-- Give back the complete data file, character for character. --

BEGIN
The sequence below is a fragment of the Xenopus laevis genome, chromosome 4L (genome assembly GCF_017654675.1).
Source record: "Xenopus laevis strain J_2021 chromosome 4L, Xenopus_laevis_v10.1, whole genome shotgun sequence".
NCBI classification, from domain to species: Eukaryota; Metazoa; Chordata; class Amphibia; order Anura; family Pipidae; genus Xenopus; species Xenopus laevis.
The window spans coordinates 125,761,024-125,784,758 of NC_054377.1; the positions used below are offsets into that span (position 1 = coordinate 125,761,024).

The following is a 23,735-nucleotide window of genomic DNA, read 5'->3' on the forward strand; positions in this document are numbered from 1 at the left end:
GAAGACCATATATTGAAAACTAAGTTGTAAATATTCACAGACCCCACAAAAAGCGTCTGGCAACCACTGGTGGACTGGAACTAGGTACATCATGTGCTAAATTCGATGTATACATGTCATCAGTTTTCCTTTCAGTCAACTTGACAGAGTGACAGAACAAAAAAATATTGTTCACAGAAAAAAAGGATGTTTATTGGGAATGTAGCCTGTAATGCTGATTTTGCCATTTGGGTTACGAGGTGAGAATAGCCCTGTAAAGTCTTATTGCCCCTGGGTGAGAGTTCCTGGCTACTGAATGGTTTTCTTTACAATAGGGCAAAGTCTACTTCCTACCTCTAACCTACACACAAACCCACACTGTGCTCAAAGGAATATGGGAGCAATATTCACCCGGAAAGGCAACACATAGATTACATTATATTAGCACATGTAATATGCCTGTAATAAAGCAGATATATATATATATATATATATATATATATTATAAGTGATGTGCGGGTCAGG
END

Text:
The sequence below is a fragment of the Xenopus laevis genome, chromosome 4L (genome assembly GCF_017654675.1).
Source record: "Xenopus laevis strain J_2021 chromosome 4L, Xenopus_laevis_v10.1, whole genome shotgun sequence".
NCBI classification, from domain to species: Eukaryota; Metazoa; Chordata; class Amphibia; order Anura; family Pipidae; genus Xenopus; species Xenopus laevis.
The window spans coordinates 125,761,024-125,784,758 of NC_054377.1; the positions used below are offsets into that span (position 1 = coordinate 125,761,024).

The following is a 23,735-nucleotide window of genomic DNA, read 5'->3' on the forward strand; positions in this document are numbered from 1 at the left end:
GAAGACCATATATTGAAAACTAAGTTGTAAATATTCACAGACCCCACAAAAAGCGTCTGGCAACCACTGGTGGACTGGAACTAGGTACATCATGTGCTAAATTCGATGTATACATGTCATCAGTTTTCCTTTCAGTCAACTTGACAGAGTGACAGAACAAAAAAATATTGTTCACAGAAAAAAAGGATGTTTATTGGGAATGTAGCCTGTAATGCTGATTTTGCCATTTGGGTTACGAGGTGAGAATAGCCCTGTAAAGTCTTATTGCCCCTGGGTGAGAGTTCCTGGCTACTGAATGGTTTTCTTTACAATAGGGCAAAGTCTACTTCCTACCTCTAACCTACACACAAACCCACACTGTGCTCAAAGGAATATGGGAGCAATATTCACCCGGAAAGGCAACACATAGATTACATTATATTAGCACATGTAATATGCCTGTAATAAAGCAGATATATATATATATATATATATATATATATTATAAGTGATGTGCGGGTCAGG